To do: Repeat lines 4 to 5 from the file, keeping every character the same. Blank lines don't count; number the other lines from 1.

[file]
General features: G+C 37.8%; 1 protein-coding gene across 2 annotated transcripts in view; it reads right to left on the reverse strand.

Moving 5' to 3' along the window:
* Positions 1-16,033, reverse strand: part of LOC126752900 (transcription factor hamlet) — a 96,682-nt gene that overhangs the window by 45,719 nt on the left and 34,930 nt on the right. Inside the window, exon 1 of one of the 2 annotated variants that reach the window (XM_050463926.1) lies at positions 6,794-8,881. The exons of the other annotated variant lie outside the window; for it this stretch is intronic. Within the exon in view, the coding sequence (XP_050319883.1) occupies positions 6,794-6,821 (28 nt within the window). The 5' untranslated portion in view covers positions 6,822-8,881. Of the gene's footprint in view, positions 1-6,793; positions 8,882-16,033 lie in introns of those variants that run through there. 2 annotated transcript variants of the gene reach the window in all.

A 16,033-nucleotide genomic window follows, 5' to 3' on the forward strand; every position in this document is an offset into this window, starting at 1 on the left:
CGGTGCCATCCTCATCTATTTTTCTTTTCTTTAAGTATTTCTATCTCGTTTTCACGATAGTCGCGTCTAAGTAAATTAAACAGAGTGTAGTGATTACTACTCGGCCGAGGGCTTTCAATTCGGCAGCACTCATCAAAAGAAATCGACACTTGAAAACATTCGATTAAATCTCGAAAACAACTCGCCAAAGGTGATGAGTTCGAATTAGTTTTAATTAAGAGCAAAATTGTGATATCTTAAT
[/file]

A 16,033-nucleotide genomic window follows, 5' to 3' on the forward strand; every position in this document is an offset into this window, starting at 1 on the left:
CGGTGCCATCCTCATCTATTTTTCTTTTCTTTAAGTATTTCTATCTCGTTTTCACGATAGTCGCGTCTAAGTAAATTAAACAGAGTGTAGTGATTACTACTCGGCCGAGGGCTTTCAATTCGGCAGCACTCATCAAAAGAAATCGACACTTGAAAACATTCGATTAAATCTCGAAAACAACTCGCCAAAGGTGATGAGTTCGAATTAGTTTTAATTAAGAGCAAAATTGTGATATCTTAAT